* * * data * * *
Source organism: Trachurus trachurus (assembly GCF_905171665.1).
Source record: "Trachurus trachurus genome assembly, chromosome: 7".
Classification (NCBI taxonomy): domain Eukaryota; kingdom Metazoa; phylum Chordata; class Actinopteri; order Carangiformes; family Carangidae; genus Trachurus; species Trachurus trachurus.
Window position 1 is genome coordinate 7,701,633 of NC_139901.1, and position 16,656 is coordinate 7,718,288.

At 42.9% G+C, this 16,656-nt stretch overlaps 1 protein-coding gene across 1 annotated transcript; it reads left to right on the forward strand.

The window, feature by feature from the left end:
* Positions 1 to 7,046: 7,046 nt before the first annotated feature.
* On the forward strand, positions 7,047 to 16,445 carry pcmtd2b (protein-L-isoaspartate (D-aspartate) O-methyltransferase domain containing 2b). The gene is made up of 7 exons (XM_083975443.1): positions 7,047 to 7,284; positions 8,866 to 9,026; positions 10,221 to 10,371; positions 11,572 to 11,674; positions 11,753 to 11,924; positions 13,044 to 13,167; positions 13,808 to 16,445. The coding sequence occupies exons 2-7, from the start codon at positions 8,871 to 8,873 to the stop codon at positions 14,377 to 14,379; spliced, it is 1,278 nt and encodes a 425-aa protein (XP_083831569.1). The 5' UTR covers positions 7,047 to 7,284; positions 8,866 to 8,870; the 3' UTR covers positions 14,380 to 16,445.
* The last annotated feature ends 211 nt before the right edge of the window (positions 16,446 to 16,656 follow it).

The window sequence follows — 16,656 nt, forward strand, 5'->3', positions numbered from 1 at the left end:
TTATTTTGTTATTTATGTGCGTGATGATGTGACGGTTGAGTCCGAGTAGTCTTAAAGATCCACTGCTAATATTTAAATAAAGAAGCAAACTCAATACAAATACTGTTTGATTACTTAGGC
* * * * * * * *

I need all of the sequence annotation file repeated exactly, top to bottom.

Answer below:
Source organism: Trachurus trachurus (assembly GCF_905171665.1).
Source record: "Trachurus trachurus genome assembly, chromosome: 7".
Classification (NCBI taxonomy): domain Eukaryota; kingdom Metazoa; phylum Chordata; class Actinopteri; order Carangiformes; family Carangidae; genus Trachurus; species Trachurus trachurus.
Window position 1 is genome coordinate 7,701,633 of NC_139901.1, and position 16,656 is coordinate 7,718,288.

At 42.9% G+C, this 16,656-nt stretch overlaps 1 protein-coding gene across 1 annotated transcript; it reads left to right on the forward strand.

The window, feature by feature from the left end:
* Positions 1 to 7,046: 7,046 nt before the first annotated feature.
* On the forward strand, positions 7,047 to 16,445 carry pcmtd2b (protein-L-isoaspartate (D-aspartate) O-methyltransferase domain containing 2b). The gene is made up of 7 exons (XM_083975443.1): positions 7,047 to 7,284; positions 8,866 to 9,026; positions 10,221 to 10,371; positions 11,572 to 11,674; positions 11,753 to 11,924; positions 13,044 to 13,167; positions 13,808 to 16,445. The coding sequence occupies exons 2-7, from the start codon at positions 8,871 to 8,873 to the stop codon at positions 14,377 to 14,379; spliced, it is 1,278 nt and encodes a 425-aa protein (XP_083831569.1). The 5' UTR covers positions 7,047 to 7,284; positions 8,866 to 8,870; the 3' UTR covers positions 14,380 to 16,445.
* The last annotated feature ends 211 nt before the right edge of the window (positions 16,446 to 16,656 follow it).

The window sequence follows — 16,656 nt, forward strand, 5'->3', positions numbered from 1 at the left end:
TTATTTTGTTATTTATGTGCGTGATGATGTGACGGTTGAGTCCGAGTAGTCTTAAAGATCCACTGCTAATATTTAAATAAAGAAGCAAACTCAATACAAATACTGTTTGATTACTTAGGC